"Retirement can seem a long time away, but saving early and regularly will never be something to regret.
"My father's advice to 'adjust your spending to meet your savings goals' was the best counsel he ever gave me."
Mark Ryland, CEO, Milford Asset Management.
Money. It's the driving factor behind many life choices, but is it the be-all and end-all?
'Me and My Money' is a regular feature that investigates Kiwi attitudes towards money and what drives the choices they make. We also explore if COVID-19 has changed peoples' money habits and how.
Newshub spoke to Milford Asset Management CEO Mark Ryland about starting retirement savings early, getting value for money from a treadmill and where money fits in the quest for happiness.
1. Are you a saver or a spender?
I'm a saver at heart. I began saving small amounts when I first started work and have carried on that discipline ever since.
I need to be saving something to feel comfortable spending the rest. I also like to know I have something there for a rainy day, even if it's not a large amount.
2. Has COVID-19 influenced your attitude towards money?
It's made me reflect on family situations from a worst-case scenario and encouraged me to focus on achieving goals faster.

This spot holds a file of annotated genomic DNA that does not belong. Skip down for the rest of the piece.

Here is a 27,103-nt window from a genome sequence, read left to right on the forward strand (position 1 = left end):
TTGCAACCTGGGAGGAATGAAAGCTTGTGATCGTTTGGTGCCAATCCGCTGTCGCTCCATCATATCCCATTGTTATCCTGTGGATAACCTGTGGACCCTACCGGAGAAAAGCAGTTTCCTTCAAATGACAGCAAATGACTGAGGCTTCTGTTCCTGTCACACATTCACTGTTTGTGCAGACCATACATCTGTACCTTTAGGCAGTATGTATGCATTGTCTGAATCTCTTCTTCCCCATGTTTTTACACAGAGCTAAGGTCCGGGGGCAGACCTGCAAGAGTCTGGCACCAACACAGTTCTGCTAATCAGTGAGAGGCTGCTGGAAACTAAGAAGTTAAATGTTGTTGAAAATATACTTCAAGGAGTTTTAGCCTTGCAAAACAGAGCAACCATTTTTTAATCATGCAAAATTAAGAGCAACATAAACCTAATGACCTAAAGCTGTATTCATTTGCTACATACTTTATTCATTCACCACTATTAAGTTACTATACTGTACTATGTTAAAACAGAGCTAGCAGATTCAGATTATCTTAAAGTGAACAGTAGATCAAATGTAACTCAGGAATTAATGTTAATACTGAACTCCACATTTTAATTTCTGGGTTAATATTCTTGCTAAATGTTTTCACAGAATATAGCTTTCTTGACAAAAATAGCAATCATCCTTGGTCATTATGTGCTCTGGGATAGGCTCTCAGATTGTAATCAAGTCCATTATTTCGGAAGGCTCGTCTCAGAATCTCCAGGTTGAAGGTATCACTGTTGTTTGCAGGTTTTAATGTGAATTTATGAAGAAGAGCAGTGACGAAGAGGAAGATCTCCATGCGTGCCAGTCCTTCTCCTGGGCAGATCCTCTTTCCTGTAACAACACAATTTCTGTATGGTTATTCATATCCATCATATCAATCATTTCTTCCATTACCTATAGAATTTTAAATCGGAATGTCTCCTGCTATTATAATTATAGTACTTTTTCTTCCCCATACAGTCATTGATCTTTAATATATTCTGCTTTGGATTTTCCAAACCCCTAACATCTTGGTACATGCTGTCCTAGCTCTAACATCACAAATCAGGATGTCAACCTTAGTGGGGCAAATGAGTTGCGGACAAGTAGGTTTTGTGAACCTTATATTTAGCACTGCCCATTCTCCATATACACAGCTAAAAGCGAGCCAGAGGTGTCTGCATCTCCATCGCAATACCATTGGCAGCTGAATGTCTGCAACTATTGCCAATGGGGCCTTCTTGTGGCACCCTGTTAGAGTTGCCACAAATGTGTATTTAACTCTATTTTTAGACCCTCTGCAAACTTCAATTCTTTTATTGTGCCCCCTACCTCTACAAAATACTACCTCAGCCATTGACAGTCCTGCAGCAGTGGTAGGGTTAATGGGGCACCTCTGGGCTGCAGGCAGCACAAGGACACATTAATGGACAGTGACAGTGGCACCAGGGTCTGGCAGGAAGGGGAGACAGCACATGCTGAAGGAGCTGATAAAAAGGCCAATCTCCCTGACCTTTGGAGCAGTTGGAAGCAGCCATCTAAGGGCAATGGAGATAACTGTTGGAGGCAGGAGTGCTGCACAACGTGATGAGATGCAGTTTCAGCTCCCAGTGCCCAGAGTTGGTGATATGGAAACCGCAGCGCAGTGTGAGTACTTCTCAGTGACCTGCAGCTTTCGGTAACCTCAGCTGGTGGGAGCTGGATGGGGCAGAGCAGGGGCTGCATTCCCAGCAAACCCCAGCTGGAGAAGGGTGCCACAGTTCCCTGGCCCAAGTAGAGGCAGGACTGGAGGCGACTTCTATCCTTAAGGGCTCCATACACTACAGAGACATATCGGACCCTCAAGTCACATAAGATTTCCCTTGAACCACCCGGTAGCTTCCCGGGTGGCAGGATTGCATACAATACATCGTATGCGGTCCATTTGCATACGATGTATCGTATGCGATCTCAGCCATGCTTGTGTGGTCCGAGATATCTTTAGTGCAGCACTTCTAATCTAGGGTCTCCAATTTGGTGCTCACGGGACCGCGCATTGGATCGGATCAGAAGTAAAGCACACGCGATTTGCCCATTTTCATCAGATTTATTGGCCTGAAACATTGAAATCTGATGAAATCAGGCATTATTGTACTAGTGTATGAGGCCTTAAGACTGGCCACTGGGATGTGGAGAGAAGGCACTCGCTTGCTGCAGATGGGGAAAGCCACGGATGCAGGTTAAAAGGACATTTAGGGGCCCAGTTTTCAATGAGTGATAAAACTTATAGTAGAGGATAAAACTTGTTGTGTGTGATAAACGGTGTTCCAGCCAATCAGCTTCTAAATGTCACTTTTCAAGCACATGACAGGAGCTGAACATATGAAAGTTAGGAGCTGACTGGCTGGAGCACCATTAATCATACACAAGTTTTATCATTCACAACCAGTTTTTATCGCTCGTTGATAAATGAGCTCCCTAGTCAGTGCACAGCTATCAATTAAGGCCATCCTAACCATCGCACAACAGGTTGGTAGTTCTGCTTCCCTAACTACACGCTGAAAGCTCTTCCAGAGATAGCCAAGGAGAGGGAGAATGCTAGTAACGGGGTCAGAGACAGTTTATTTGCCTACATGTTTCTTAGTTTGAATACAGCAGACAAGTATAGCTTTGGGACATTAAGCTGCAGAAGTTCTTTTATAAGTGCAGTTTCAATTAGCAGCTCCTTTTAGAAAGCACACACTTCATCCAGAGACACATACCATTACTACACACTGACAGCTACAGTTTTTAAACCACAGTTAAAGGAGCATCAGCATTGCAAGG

3. Post lockdown, have your spending habits changed and if so, how?
They haven't changed much. But being in lockdown confirmed how much can be frittered on coffee, food, and weekly transport.
4. Your mobile phone dies - what do you think is a reasonable amount to spend on a new one?
A mobile phone is an essential item these days. I'd look at a decent model that's been in the market for at least six months. There wouldn't be much change from $1300.
5. Give an example of a recent purchase that you consider great value for money
A treadmill for the garage. It gets a lot of use, is reliable and it enables me to have a jog early in the morning. It also helped my recovery from a couple of knee operations.
6. What was your last impulse or 'fritter' purchase and how did you feel about it afterwards?
An outdoor fireplace. I felt surprisingly good, as it helped create a more appealing space for family and friends to get together.
7. If you have spare cash to invest, what's your preferred form of investment and why?
Managed funds. I like the diversification away from property, which a lot of people are exposed to through their main home anyway.
Less hassle, good liquidity, and the funds themselves are well-diversified. You can pick and choose to suit your timeframe and attitude to risk.
8. Do you use a credit card and if so, do you pay off the entire balance by the due date?
Yes, and (generally) yes!
9. Does having more money increase happiness?
I see money as valued more in a negative sense: money will take a lot of worries and stress away but won't necessarily make you happy.
10. The best money advice someone's ever given you?
How many people retiring at 65 say they saved too much?
Retirement can seem a long time away, but saving early and regularly will never be something to regret.
My father's advice to 'adjust your spending to meet your savings goals' was the best counsel he ever gave me.